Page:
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Chevy to End Production of America's Cheapest Car

It's only going to get harder to find an affordable new car.

The average price of a new vehicle in the U.S. continues to rise as automakers add more bells and whistles and – for many models – a larger, heavier footprint.

Add to that a supply shortage that’s caused demand to exceed supply, and it’s harder than ever to find an affordable option if you’re in need of some wheels.

With that in mind, recent news revealed by CarsDirect almost feels like kicking auto buyers when they’re down. That’s because the online vehicle research portal reported that the Chevrolet Spark – a.k.a. the cheapest car in America – is getting the axe.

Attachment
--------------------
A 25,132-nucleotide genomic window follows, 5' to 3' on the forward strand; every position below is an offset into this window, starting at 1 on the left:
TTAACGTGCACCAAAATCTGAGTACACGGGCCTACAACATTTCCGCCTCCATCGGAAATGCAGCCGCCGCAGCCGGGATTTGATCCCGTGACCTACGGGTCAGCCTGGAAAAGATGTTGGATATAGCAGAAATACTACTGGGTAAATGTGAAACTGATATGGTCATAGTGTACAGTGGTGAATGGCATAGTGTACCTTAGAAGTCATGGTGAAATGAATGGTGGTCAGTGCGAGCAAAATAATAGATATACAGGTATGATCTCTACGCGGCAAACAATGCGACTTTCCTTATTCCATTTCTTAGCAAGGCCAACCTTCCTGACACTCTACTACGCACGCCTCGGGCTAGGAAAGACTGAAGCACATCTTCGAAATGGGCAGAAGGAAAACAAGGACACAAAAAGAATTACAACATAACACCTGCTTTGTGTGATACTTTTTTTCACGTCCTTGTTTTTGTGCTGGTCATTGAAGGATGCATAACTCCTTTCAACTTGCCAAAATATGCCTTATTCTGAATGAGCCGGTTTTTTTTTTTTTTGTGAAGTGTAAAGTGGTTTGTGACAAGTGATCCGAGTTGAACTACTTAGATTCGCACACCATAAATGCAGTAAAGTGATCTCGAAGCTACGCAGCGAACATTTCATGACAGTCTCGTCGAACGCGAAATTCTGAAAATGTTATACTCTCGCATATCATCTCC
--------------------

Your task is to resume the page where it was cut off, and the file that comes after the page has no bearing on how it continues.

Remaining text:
Citing Chevy spokesperson Kevin Kelly, CarsDirect says production on the Spark will cease this summer before the model will be phased out and officially discontinued.

And while the four-cylinder subcompact was never the most exciting model in the GM lineup, it did have one distinct benefit: you could get into a base model with a manual transmission for just under $15,000.

When it comes to small vehicles, CarsDirect says that will leave the Chevy Malibu to fill the tiny shoes of the Spark. The Malibu is the second-cheapest passenger car from Chevy, but it costs a full $10,000 more.

While it’s clear that American buyers have been trending towards SUVs and pickups, automakers seem to be racing to make that trend permanent. The Spark will be laid to rest beside the Ford Fiesta and Focus, the Chevy Sonic and Cruze, the Honda Fit, Toyota Yaris and Volkswagen Golf – all of which have recently been put out to pasture.

So buyers can either get on board with a larger, more expensive vehicle, or get in line and try to snag one of these dying breeds before it’s too late.

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